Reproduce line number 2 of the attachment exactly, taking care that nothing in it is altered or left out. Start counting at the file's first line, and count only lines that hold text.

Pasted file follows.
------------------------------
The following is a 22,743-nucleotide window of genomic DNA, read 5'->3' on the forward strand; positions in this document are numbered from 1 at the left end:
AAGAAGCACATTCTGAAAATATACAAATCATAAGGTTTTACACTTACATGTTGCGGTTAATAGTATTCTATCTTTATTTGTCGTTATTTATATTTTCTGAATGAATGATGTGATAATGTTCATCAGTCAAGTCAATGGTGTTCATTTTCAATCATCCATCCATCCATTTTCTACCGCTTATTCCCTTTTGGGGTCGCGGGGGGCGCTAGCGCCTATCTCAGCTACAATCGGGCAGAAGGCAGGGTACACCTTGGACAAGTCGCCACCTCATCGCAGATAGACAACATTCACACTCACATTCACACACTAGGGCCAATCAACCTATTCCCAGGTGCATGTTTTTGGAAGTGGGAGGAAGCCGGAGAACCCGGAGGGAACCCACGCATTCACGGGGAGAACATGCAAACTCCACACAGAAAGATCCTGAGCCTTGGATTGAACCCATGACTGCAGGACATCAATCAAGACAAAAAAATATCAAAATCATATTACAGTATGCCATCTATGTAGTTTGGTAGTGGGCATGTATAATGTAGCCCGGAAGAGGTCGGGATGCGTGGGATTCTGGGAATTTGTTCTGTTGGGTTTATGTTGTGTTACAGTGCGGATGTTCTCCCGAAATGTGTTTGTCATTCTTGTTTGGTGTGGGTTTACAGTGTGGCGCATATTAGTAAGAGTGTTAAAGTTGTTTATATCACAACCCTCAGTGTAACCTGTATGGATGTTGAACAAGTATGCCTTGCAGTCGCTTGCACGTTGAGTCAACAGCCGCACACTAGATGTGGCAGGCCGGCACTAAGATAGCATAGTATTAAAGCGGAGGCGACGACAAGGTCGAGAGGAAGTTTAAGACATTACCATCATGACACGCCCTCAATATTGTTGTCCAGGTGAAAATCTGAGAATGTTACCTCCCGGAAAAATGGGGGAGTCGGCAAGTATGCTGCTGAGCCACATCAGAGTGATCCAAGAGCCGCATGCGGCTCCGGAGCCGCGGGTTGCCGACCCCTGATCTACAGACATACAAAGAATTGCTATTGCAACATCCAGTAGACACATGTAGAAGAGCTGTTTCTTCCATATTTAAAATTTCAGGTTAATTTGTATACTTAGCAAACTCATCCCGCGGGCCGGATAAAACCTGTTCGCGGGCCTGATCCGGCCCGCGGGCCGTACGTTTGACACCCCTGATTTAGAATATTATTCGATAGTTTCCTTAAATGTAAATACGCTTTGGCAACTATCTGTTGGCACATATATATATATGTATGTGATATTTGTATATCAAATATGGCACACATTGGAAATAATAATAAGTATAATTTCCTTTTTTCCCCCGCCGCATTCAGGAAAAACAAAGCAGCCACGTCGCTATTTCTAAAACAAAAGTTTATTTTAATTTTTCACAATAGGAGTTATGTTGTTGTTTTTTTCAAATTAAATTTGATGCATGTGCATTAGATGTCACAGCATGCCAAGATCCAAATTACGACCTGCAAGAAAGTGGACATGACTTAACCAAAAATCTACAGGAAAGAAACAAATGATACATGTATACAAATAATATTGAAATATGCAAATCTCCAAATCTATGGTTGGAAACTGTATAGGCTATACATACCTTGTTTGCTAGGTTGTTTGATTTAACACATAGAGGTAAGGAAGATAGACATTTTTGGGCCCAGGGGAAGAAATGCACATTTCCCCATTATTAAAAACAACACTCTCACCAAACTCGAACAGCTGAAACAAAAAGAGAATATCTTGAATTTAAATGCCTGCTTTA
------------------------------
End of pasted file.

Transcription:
AAGAAGCACATTCTGAAAATATACAAATCATAAGGTTTTACACTTACATGTTGCGGTTAATAGTATTCTATCTTTATTTGTCGTTATTTATATTTTCTGAATGAATGATGTGATAATGTTCATCAGTCAAGTCAATGGTGTTCATTTTCAATCATCCATCCATCCATTTTCTACCGCTTATTCCCTTTTGGGGTCGCGGGGGGCGCTAGCGCCTATCTCAGCTACAATCGGGCAGAAGGCAGGGTACACCTTGGACAAGTCGCCACCTCATCGCAGATAGACAACATTCACACTCACATTCACACACTAGGGCCAATCAACCTATTCCCAGGTGCATGTTTTTGGAAGTGGGAGGAAGCCGGAGAACCCGGAGGGAACCCACGCATTCACGGGGAGAACATGCAAACTCCACACAGAAAGATCCTGAGCCTTGGATTGAACCCATGACTGCAGGACATCAATCAAGACAAAAAAATATCAAAATCATATTACAGTATGCCATCTATGTAGTTTGGTAGTGGGCATGTATAATGTAGCCCGGAAGAGGTCGGGATGCGTGGGATTCTGGGAATTTGTTCTGTTGGGTTTATGTTGTGTTACAGTGCGGATGTTCTCCCGAAATGTGTTTGTCATTCTTGTTTGGTGTGGGTTTACAGTGTGGCGCATATTAGTAAGAGTGTTAAAGTTGTTTATATCACAACCCTCAGTGTAACCTGTATGGATGTTGAACAAGTATGCCTTGCAGTCGCTTGCACGTTGAGTCAACAGCCGCACACTAGATGTGGCAGGCCGGCACTAAGATAGCATAGTATTAAAGCGGAGGCGACGACAAGGTCGAGAGGAAGTTTAAGACATTACCATCATGACACGCCCTCAATATTGTTGTCCAGGTGAAAATCTGAGAATGTTACCTCCCGGAAAAATGGGGGAGTCGGCAAGTATGCTGCTGAGCCACATCAGAGTGATCCAAGAGCCGCATGCGGCTCCGGAGCCGCGGGTTGCCGACCCCTGATCTACAGACATACAAAGAATTGCTATTGCAACATCCAGTAGACACATGTAGAAGAGCTGTTTCTTCCATATTTAAAATTTCAGGTTAATTTGTATACTTAGCAAACTCATCCCGCGGGCCGGATAAAACCTGTTCGCGGGCCTGATCCGGCCCGCGGGCCGTACGTTTGACACCCCTGATTTAGAATATTATTCGATAGTTTCCTTAAATGTAAATACGCTTTGGCAACTATCTGTTGGCACATATATATATATGTATGTGATATTTGTATATCAAATATGGCACACATTGGAAATAATAATAAGTATAATTTCCTTTTTTCCCCCGCCGCATTCAGGAAAAACAAAGCAGCCACGTCGCTATTTCTAAAACAAAAGTTTATTTTAATTTTTCACAATAGGAGTTATGTTGTTGTTTTTTTCAAATTAAATTTGATGCATGTGCATTAGATGTCACAGCATGCCAAGATCCAAATTACGACCTGCAAGAAAGTGGACATGACTTAACCAAAAATCTACAGGAAAGAAACAAATGATACATGTATACAAATAATATTGAAATATGCAAATCTCCAAATCTATGGTTGGAAACTGTATAGGCTATACATACCTTGTTTGCTAGGTTGTTTGATTTAACACATAGAGGTAAGGAAGATAGACATTTTTGGGCCCAGGGGAAGAAATGCACATTTCCCCATTATTAAAAACAACACTCTCACCAAACTCGAACAGCTGAAACAAAAAGAGAATATCTTGAATTTAAATGCCTGCTTTA